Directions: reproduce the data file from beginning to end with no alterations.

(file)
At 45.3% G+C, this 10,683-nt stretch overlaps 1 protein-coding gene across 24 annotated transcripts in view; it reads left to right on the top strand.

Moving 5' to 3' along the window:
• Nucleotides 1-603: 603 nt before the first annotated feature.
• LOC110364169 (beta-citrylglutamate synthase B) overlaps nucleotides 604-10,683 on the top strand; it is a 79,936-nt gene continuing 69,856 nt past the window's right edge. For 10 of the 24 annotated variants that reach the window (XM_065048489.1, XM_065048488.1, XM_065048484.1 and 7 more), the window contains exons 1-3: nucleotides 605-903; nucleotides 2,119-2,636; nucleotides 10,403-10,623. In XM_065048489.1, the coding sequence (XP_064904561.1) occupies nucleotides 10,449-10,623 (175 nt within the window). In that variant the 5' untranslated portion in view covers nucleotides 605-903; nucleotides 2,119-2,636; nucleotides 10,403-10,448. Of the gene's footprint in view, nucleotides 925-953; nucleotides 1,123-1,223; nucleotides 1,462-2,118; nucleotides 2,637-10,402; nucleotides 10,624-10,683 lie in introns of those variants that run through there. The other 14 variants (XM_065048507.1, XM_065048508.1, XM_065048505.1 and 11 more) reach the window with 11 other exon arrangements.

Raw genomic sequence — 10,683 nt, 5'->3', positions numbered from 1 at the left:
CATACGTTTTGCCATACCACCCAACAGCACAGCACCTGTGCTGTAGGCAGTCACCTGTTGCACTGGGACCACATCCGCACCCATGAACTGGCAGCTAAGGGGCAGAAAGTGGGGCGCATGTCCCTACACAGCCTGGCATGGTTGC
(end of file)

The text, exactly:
At 45.3% G+C, this 10,683-nt stretch overlaps 1 protein-coding gene across 24 annotated transcripts in view; it reads left to right on the top strand.

Moving 5' to 3' along the window:
• Nucleotides 1-603: 603 nt before the first annotated feature.
• LOC110364169 (beta-citrylglutamate synthase B) overlaps nucleotides 604-10,683 on the top strand; it is a 79,936-nt gene continuing 69,856 nt past the window's right edge. For 10 of the 24 annotated variants that reach the window (XM_065048489.1, XM_065048488.1, XM_065048484.1 and 7 more), the window contains exons 1-3: nucleotides 605-903; nucleotides 2,119-2,636; nucleotides 10,403-10,623. In XM_065048489.1, the coding sequence (XP_064904561.1) occupies nucleotides 10,449-10,623 (175 nt within the window). In that variant the 5' untranslated portion in view covers nucleotides 605-903; nucleotides 2,119-2,636; nucleotides 10,403-10,448. Of the gene's footprint in view, nucleotides 925-953; nucleotides 1,123-1,223; nucleotides 1,462-2,118; nucleotides 2,637-10,402; nucleotides 10,624-10,683 lie in introns of those variants that run through there. The other 14 variants (XM_065048507.1, XM_065048508.1, XM_065048505.1 and 11 more) reach the window with 11 other exon arrangements.

Raw genomic sequence — 10,683 nt, 5'->3', positions numbered from 1 at the left:
CATACGTTTTGCCATACCACCCAACAGCACAGCACCTGTGCTGTAGGCAGTCACCTGTTGCACTGGGACCACATCCGCACCCATGAACTGGCAGCTAAGGGGCAGAAAGTGGGGCGCATGTCCCTACACAGCCTGGCATGGTTGC